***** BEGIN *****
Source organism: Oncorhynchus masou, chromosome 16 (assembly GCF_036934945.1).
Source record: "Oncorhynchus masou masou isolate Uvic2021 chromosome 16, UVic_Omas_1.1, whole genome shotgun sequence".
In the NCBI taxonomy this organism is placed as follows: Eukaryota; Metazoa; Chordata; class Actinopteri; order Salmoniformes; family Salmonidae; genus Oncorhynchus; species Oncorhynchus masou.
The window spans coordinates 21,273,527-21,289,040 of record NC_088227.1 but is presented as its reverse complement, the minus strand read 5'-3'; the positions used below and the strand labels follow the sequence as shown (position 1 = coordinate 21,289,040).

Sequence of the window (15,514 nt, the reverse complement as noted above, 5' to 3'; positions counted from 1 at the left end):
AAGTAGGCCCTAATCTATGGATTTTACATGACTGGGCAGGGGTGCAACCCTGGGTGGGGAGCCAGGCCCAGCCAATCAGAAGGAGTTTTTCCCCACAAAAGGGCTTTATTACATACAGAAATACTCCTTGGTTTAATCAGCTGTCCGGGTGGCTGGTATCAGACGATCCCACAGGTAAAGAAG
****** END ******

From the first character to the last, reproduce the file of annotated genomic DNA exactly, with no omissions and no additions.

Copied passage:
Source organism: Oncorhynchus masou, chromosome 16 (assembly GCF_036934945.1).
Source record: "Oncorhynchus masou masou isolate Uvic2021 chromosome 16, UVic_Omas_1.1, whole genome shotgun sequence".
In the NCBI taxonomy this organism is placed as follows: Eukaryota; Metazoa; Chordata; class Actinopteri; order Salmoniformes; family Salmonidae; genus Oncorhynchus; species Oncorhynchus masou.
The window spans coordinates 21,273,527-21,289,040 of record NC_088227.1 but is presented as its reverse complement, the minus strand read 5'-3'; the positions used below and the strand labels follow the sequence as shown (position 1 = coordinate 21,289,040).

Sequence of the window (15,514 nt, the reverse complement as noted above, 5' to 3'; positions counted from 1 at the left end):
AAGTAGGCCCTAATCTATGGATTTTACATGACTGGGCAGGGGTGCAACCCTGGGTGGGGAGCCAGGCCCAGCCAATCAGAAGGAGTTTTTCCCCACAAAAGGGCTTTATTACATACAGAAATACTCCTTGGTTTAATCAGCTGTCCGGGTGGCTGGTATCAGACGATCCCACAGGTAAAGAAG